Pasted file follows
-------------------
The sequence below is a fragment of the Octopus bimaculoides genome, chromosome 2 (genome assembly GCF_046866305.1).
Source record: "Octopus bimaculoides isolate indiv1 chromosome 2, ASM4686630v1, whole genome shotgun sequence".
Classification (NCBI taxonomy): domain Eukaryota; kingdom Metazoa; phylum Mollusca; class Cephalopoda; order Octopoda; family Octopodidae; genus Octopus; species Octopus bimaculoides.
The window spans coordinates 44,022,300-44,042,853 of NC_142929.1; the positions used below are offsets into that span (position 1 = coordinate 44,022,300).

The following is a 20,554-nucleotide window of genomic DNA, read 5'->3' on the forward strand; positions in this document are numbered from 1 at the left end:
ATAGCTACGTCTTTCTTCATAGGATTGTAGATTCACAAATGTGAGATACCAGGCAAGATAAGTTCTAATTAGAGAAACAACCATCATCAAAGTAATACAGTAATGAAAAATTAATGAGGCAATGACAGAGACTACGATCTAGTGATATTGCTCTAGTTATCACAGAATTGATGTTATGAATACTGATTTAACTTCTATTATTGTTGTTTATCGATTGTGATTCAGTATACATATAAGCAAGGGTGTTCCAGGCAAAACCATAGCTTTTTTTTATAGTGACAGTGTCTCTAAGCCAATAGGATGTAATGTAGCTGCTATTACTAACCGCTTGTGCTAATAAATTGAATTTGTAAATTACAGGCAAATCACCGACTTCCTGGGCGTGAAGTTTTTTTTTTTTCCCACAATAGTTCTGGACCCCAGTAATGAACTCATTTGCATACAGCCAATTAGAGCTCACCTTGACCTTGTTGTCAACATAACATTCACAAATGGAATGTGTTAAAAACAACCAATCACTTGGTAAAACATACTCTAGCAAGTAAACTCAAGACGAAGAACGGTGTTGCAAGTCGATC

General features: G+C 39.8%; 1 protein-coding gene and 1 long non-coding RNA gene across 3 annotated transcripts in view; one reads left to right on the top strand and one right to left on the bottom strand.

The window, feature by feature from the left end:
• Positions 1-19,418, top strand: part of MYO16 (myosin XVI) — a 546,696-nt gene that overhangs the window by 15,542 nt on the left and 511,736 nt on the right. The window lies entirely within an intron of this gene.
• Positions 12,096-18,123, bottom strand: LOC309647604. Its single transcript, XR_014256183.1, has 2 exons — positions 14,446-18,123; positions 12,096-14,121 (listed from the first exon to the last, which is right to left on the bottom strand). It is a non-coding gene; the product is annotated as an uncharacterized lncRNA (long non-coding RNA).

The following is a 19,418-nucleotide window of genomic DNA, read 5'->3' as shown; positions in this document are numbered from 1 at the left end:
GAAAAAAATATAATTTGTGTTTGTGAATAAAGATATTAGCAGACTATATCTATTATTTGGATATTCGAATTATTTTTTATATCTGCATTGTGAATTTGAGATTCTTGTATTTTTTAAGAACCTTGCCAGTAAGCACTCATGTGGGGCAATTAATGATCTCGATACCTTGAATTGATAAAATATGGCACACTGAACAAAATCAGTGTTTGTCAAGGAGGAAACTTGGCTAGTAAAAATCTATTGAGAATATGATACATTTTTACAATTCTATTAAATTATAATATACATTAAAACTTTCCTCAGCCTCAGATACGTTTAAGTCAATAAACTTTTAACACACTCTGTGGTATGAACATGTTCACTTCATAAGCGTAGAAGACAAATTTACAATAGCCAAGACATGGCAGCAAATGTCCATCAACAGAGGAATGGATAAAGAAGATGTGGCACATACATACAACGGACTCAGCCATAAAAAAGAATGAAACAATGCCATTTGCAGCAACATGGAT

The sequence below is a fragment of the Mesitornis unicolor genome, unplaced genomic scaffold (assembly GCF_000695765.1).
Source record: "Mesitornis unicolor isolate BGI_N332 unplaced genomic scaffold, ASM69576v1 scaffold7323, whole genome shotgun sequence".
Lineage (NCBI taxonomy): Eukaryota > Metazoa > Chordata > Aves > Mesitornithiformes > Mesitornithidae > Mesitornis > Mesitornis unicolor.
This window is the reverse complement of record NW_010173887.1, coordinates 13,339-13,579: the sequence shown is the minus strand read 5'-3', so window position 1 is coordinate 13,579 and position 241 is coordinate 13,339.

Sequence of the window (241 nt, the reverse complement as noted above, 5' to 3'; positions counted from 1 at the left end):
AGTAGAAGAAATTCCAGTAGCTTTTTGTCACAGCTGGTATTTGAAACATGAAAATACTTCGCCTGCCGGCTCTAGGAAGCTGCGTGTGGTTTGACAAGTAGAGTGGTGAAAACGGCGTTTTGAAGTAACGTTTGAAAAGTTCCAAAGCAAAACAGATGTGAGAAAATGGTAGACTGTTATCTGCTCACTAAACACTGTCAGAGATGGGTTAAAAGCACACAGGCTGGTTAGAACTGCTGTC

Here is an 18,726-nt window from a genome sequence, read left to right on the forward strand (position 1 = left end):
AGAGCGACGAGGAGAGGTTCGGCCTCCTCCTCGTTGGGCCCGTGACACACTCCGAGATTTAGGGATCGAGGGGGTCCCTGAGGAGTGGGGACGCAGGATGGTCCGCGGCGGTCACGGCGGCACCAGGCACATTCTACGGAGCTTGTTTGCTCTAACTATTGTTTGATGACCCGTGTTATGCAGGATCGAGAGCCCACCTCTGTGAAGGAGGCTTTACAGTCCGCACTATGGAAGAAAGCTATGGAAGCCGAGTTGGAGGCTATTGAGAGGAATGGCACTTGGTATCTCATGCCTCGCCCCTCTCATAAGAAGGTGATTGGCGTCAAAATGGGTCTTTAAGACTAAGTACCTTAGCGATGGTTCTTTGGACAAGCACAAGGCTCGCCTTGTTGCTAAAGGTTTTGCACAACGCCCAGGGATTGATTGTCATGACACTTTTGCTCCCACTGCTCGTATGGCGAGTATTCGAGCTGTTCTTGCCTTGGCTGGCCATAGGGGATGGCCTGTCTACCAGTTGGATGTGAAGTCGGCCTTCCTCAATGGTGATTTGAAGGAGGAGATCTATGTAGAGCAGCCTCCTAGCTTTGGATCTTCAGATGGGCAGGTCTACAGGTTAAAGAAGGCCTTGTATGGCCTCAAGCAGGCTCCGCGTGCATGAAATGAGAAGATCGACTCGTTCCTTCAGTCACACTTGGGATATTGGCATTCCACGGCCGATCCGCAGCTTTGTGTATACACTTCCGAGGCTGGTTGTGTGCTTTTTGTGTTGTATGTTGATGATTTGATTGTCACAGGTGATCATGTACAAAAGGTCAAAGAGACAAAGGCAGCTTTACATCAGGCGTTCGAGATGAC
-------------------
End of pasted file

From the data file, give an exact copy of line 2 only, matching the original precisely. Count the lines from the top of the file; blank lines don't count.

Source record: "Octopus bimaculoides isolate indiv1 chromosome 2, ASM4686630v1, whole genome shotgun sequence".